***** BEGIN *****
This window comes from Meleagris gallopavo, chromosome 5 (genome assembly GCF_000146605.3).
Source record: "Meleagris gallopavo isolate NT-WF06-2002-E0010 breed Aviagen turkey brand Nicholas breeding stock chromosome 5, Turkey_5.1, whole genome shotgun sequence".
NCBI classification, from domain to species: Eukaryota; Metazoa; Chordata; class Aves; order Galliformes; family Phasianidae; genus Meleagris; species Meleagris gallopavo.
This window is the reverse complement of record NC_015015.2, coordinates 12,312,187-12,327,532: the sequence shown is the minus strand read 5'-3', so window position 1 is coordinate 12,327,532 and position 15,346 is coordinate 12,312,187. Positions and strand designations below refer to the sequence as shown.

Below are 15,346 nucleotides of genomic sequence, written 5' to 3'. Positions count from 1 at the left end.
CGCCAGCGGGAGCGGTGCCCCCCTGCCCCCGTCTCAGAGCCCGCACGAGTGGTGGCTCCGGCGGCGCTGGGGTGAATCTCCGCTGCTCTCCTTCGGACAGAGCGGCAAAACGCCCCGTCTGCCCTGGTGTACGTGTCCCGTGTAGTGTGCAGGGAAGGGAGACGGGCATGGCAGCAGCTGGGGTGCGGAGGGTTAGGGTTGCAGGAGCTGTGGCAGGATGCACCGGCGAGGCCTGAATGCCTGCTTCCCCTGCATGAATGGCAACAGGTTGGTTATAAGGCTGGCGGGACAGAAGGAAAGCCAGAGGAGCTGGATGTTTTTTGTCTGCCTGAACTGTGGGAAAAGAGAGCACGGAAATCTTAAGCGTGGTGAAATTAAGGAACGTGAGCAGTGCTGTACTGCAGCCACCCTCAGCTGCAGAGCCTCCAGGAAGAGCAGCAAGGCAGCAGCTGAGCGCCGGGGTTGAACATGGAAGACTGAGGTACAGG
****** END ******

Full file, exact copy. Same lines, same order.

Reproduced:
This window comes from Meleagris gallopavo, chromosome 5 (genome assembly GCF_000146605.3).
Source record: "Meleagris gallopavo isolate NT-WF06-2002-E0010 breed Aviagen turkey brand Nicholas breeding stock chromosome 5, Turkey_5.1, whole genome shotgun sequence".
NCBI classification, from domain to species: Eukaryota; Metazoa; Chordata; class Aves; order Galliformes; family Phasianidae; genus Meleagris; species Meleagris gallopavo.
This window is the reverse complement of record NC_015015.2, coordinates 12,312,187-12,327,532: the sequence shown is the minus strand read 5'-3', so window position 1 is coordinate 12,327,532 and position 15,346 is coordinate 12,312,187. Positions and strand designations below refer to the sequence as shown.

Below are 15,346 nucleotides of genomic sequence, written 5' to 3'. Positions count from 1 at the left end.
CGCCAGCGGGAGCGGTGCCCCCCTGCCCCCGTCTCAGAGCCCGCACGAGTGGTGGCTCCGGCGGCGCTGGGGTGAATCTCCGCTGCTCTCCTTCGGACAGAGCGGCAAAACGCCCCGTCTGCCCTGGTGTACGTGTCCCGTGTAGTGTGCAGGGAAGGGAGACGGGCATGGCAGCAGCTGGGGTGCGGAGGGTTAGGGTTGCAGGAGCTGTGGCAGGATGCACCGGCGAGGCCTGAATGCCTGCTTCCCCTGCATGAATGGCAACAGGTTGGTTATAAGGCTGGCGGGACAGAAGGAAAGCCAGAGGAGCTGGATGTTTTTTGTCTGCCTGAACTGTGGGAAAAGAGAGCACGGAAATCTTAAGCGTGGTGAAATTAAGGAACGTGAGCAGTGCTGTACTGCAGCCACCCTCAGCTGCAGAGCCTCCAGGAAGAGCAGCAAGGCAGCAGCTGAGCGCCGGGGTTGAACATGGAAGACTGAGGTACAGG